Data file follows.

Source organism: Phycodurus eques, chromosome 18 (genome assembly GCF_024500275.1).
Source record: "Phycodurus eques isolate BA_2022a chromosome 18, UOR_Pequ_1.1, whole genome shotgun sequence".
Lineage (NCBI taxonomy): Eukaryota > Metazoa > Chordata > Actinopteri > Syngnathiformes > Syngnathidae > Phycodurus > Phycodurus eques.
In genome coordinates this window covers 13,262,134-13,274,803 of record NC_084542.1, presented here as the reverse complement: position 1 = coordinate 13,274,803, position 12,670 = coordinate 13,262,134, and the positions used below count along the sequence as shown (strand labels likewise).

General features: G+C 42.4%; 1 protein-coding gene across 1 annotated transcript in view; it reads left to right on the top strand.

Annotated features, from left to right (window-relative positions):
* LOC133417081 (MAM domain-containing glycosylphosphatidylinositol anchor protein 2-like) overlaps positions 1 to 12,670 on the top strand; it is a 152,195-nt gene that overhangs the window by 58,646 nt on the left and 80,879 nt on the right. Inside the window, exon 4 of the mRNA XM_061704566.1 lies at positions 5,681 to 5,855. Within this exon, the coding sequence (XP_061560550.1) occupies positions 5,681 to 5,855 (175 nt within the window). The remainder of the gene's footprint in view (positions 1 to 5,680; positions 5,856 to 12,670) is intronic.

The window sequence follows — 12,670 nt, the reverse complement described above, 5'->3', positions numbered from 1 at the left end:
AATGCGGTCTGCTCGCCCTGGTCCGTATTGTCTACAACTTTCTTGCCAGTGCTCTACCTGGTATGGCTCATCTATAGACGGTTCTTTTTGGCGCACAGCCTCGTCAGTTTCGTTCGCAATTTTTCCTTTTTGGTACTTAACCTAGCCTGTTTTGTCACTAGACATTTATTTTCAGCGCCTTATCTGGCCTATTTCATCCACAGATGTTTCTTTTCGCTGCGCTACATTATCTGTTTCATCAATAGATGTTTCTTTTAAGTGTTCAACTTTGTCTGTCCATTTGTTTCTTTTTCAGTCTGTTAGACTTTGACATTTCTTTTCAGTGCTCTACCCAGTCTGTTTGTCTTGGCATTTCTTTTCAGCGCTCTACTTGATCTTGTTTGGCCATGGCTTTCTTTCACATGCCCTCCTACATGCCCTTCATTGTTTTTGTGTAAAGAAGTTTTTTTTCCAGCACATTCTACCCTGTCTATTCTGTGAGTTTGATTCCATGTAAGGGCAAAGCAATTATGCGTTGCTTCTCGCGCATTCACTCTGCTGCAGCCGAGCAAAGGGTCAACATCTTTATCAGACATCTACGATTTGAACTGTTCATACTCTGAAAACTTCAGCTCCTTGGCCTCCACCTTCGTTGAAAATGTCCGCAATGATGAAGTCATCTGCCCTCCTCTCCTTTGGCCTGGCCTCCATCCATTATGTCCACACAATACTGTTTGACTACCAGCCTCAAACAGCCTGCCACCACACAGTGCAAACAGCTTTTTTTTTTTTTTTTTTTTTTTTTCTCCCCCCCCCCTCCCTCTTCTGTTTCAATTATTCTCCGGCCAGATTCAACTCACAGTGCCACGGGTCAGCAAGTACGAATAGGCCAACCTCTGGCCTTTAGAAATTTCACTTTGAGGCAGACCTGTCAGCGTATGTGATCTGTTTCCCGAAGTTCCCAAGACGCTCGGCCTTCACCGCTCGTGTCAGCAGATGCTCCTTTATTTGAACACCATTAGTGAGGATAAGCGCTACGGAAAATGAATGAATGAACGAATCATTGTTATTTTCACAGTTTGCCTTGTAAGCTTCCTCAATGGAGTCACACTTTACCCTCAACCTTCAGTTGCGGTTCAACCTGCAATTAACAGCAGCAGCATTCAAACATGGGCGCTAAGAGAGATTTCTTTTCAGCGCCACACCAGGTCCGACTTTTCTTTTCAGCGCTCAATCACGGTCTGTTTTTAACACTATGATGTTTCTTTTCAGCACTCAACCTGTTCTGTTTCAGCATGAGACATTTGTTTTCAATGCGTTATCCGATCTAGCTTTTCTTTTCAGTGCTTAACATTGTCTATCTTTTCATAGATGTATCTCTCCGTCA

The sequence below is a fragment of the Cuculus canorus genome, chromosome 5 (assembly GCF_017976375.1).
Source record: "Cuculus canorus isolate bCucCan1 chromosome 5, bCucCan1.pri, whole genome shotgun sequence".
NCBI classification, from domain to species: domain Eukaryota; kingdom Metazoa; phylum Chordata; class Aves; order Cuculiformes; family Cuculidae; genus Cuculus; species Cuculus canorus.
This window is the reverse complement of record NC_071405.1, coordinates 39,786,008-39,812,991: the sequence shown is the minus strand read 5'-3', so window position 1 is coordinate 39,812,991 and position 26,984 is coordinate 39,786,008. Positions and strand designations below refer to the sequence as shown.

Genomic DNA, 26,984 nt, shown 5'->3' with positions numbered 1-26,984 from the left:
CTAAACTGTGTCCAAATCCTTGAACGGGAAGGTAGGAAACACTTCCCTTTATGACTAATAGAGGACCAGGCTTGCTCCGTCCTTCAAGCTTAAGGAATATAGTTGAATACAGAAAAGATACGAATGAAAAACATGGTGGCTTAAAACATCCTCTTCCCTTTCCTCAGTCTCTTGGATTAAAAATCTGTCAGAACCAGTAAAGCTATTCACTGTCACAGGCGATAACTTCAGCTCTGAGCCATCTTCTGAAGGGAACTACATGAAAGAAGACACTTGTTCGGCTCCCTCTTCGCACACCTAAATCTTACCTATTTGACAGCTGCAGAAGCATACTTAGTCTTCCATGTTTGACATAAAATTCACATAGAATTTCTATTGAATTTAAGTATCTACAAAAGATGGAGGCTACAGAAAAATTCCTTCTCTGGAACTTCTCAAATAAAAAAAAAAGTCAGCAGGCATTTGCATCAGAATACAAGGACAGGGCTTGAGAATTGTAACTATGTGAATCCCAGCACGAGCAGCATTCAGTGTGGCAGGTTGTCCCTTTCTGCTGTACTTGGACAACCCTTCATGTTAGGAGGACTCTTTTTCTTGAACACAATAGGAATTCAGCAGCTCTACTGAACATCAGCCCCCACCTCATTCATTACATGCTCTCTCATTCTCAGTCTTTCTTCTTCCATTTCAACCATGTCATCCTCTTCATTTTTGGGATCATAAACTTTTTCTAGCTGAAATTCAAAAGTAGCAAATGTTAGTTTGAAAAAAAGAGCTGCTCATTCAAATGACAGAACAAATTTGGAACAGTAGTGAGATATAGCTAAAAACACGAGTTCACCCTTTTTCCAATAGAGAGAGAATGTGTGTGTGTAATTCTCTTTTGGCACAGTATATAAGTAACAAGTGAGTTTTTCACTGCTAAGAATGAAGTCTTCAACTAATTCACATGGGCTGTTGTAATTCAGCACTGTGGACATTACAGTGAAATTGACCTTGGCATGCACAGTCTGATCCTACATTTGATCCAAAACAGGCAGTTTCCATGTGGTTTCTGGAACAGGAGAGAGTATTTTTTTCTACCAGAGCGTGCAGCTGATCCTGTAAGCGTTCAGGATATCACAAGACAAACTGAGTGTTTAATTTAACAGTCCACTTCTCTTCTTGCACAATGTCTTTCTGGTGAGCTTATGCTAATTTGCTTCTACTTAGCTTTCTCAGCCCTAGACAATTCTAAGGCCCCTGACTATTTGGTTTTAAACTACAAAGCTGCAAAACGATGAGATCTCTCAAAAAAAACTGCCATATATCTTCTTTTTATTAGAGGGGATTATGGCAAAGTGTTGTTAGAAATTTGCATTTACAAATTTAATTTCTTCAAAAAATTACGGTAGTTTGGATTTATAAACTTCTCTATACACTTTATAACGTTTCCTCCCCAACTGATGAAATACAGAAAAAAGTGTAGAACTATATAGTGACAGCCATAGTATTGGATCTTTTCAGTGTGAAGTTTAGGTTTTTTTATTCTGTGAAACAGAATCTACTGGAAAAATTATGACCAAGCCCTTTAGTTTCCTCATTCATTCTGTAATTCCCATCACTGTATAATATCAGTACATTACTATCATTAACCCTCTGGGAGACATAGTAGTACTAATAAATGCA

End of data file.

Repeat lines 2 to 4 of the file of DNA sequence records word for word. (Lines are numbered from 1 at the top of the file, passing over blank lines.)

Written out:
Source record: "Phycodurus eques isolate BA_2022a chromosome 18, UOR_Pequ_1.1, whole genome shotgun sequence".
Lineage (NCBI taxonomy): Eukaryota > Metazoa > Chordata > Actinopteri > Syngnathiformes > Syngnathidae > Phycodurus > Phycodurus eques.
In genome coordinates this window covers 13,262,134-13,274,803 of record NC_084542.1, presented here as the reverse complement: position 1 = coordinate 13,274,803, position 12,670 = coordinate 13,262,134, and the positions used below count along the sequence as shown (strand labels likewise).